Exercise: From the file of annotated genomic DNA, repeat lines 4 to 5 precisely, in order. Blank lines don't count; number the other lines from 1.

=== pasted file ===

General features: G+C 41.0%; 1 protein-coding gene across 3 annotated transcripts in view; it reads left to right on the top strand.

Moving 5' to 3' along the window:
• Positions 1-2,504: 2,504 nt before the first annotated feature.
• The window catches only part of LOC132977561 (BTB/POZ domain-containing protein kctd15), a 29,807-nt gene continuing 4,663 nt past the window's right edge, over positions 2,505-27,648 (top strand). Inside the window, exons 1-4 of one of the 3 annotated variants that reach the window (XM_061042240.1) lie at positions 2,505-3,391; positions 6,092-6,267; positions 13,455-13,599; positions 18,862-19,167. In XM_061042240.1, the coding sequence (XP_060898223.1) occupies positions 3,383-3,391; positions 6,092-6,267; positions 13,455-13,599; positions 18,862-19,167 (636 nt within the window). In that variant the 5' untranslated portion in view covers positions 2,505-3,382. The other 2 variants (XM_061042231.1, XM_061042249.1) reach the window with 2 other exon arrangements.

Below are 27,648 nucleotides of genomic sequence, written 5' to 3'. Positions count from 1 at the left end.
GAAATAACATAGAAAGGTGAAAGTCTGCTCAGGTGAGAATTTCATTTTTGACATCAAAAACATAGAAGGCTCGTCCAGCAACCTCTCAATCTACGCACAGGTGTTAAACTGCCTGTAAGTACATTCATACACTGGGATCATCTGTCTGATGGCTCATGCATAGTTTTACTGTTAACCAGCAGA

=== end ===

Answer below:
• The window catches only part of LOC132977561 (BTB/POZ domain-containing protein kctd15), a 29,807-nt gene continuing 4,663 nt past the window's right edge, over positions 2,505-27,648 (top strand). Inside the window, exons 1-4 of one of the 3 annotated variants that reach the window (XM_061042240.1) lie at positions 2,505-3,391; positions 6,092-6,267; positions 13,455-13,599; positions 18,862-19,167. In XM_061042240.1, the coding sequence (XP_060898223.1) occupies positions 3,383-3,391; positions 6,092-6,267; positions 13,455-13,599; positions 18,862-19,167 (636 nt within the window). In that variant the 5' untranslated portion in view covers positions 2,505-3,382. The other 2 variants (XM_061042231.1, XM_061042249.1) reach the window with 2 other exon arrangements.

Below are 27,648 nucleotides of genomic sequence, written 5' to 3'. Positions count from 1 at the left end.